As a newbie to the blogging world and M2M at that, I was nervous about sending out my first ‘All Staff’ email; it must be relevant, interesting, fun and never annoying. However, when I came across Brand Toys last week, I brushed my uncertainties aside and hit send as I was confident that the expansive and fun brand visualisation website would come in handy, or at the very least put a smile on someone’s face.
Unfortunately, the Brand Toys site was down due to the sudden increase in traffic (within the first few hours of going live, news quickly started to circulate on Twitter) however, over the following couple of days when Brand Toys was back up and running, emails came trickling in about how useful everyone had found the site to analyse clients, competitors and general brands of interest.
Each individual feature of a toy is determined by quantitative data from Millward Brown’s BrandZ data. Sentiment of online conversations surrounding the brand is provided by Social Mention and shown through the background weather; positive sentiment will result in a large sun, negative sentiment will produce a dark cloud with rain.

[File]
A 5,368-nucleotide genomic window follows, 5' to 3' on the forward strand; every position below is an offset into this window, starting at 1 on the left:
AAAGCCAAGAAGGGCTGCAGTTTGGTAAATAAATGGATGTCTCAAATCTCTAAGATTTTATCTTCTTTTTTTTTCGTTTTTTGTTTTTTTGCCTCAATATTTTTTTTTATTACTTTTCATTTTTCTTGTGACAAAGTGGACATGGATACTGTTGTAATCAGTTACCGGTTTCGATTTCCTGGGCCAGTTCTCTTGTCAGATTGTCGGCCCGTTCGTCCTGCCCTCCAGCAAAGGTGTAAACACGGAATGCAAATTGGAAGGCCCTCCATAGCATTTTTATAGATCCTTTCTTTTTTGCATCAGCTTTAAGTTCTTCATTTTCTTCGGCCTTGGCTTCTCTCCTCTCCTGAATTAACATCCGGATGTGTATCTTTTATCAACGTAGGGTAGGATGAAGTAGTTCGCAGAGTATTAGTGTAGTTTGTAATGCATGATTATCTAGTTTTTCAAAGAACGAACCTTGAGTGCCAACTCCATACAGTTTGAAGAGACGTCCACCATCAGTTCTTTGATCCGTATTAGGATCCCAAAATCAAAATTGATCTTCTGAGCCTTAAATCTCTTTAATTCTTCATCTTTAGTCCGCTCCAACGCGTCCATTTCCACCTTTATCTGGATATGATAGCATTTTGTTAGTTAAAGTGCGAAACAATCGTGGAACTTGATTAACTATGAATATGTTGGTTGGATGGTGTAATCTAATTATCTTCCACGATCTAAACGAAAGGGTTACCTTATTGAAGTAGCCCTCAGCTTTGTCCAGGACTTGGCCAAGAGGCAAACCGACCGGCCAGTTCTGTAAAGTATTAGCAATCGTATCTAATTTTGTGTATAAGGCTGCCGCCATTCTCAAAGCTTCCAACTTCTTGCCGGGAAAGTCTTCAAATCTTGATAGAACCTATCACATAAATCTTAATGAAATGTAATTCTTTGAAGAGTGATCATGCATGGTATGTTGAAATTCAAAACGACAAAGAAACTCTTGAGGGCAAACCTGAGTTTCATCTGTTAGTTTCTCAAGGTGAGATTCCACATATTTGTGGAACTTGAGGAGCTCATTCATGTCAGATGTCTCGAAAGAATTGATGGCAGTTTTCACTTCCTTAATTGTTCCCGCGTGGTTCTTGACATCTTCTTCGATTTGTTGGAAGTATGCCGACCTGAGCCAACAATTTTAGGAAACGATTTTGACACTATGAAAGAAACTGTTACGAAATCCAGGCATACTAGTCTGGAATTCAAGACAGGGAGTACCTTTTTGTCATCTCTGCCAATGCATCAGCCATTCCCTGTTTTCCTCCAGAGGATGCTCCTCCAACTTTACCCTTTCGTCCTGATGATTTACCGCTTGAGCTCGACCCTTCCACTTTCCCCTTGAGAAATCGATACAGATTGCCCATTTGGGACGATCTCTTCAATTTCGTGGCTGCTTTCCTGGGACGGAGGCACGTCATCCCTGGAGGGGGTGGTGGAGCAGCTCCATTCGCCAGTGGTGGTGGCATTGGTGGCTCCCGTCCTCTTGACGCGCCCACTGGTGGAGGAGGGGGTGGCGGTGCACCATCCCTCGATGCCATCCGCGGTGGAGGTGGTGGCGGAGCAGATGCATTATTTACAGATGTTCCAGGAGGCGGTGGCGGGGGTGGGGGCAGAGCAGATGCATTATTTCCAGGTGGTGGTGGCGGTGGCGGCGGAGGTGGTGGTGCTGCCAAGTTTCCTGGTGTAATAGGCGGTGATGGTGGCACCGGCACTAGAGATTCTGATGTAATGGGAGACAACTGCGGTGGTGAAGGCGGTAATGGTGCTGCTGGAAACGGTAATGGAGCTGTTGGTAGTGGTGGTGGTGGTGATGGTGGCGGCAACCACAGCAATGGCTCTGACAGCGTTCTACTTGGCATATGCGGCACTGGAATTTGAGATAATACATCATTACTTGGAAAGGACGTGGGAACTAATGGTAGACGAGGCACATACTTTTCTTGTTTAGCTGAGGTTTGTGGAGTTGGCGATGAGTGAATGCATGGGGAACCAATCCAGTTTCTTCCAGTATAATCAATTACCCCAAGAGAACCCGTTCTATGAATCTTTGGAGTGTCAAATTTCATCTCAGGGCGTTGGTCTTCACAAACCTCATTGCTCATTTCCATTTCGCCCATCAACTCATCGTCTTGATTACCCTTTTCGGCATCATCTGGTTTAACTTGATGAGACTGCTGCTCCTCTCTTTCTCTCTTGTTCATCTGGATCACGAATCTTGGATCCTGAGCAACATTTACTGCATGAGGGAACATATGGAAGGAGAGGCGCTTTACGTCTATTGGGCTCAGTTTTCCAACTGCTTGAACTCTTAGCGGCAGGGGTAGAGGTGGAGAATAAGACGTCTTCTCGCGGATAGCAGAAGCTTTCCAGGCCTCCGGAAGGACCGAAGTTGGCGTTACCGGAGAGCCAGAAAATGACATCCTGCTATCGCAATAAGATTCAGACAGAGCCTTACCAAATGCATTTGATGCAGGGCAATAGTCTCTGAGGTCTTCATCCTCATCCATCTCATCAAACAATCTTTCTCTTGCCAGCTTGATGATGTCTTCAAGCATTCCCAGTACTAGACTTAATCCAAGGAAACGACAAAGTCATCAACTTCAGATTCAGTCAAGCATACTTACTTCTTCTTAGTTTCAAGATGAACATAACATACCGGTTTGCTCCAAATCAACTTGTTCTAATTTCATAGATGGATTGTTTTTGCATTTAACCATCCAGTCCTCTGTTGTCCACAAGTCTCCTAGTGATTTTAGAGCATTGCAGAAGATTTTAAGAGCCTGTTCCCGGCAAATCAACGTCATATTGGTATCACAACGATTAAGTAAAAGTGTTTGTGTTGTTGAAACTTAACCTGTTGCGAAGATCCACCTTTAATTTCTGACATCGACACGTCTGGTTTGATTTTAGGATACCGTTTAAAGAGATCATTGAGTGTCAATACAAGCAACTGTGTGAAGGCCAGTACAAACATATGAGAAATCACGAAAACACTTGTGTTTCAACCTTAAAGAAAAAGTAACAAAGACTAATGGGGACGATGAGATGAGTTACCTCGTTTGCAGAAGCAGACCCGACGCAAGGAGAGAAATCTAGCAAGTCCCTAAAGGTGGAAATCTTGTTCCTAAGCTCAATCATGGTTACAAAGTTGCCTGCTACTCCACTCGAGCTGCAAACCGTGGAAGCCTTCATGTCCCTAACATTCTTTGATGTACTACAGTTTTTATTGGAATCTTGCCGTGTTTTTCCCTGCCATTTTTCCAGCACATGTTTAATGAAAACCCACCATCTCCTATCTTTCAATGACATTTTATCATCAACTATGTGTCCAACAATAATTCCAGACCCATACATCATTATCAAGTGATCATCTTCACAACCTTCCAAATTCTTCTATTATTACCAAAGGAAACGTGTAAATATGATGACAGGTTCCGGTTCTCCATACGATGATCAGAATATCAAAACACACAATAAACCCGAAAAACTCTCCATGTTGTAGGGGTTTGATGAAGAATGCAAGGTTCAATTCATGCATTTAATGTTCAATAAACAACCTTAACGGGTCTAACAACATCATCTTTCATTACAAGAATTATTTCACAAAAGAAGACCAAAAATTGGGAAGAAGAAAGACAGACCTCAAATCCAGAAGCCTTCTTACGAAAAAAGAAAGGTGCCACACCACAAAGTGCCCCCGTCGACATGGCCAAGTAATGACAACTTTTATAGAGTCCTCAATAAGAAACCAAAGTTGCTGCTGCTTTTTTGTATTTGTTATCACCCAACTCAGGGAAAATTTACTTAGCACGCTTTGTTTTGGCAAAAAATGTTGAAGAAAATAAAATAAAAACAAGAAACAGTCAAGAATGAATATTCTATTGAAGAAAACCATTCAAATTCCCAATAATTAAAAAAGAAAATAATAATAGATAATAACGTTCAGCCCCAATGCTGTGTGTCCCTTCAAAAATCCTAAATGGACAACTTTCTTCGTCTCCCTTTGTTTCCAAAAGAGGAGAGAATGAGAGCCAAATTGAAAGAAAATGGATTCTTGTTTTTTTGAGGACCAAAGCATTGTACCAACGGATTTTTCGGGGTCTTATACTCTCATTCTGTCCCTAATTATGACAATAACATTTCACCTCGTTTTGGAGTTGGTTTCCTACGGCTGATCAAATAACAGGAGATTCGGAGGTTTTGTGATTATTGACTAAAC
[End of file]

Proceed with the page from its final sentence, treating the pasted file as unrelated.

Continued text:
Nothing on the brand toy is trivial and every aspect is accounted for. For example, the size of the eyes relates to the charisma of the brand, large feet indicate a trustworthy brand and different accessories relate to different qualities such as a collar and tie suggest a straightforward and no nonsense brand.
The visualisation allows for quick comparisons to be made between brands and even about the same brand between different markets.
As brands become more conversational and engaging with their consumers through social networking sites, it seems fitting to give them a face and personality. Mr Magorium of Brand Toys, Worldwide Planning Director at JWT Guy Murphy said “To ensure a rosy future for brands, it is crucial to consider marketing as a creative discipline. Brand Toys represents brands as consumers feel them – with personality and character, not as a series of numbers of complex mechanisms.”
Although brand toys may not replace reliable pie charts and graphs just yet, it certainly allows us to visualise brands in a creative and more emotionally engaging way.
- Jen Harvey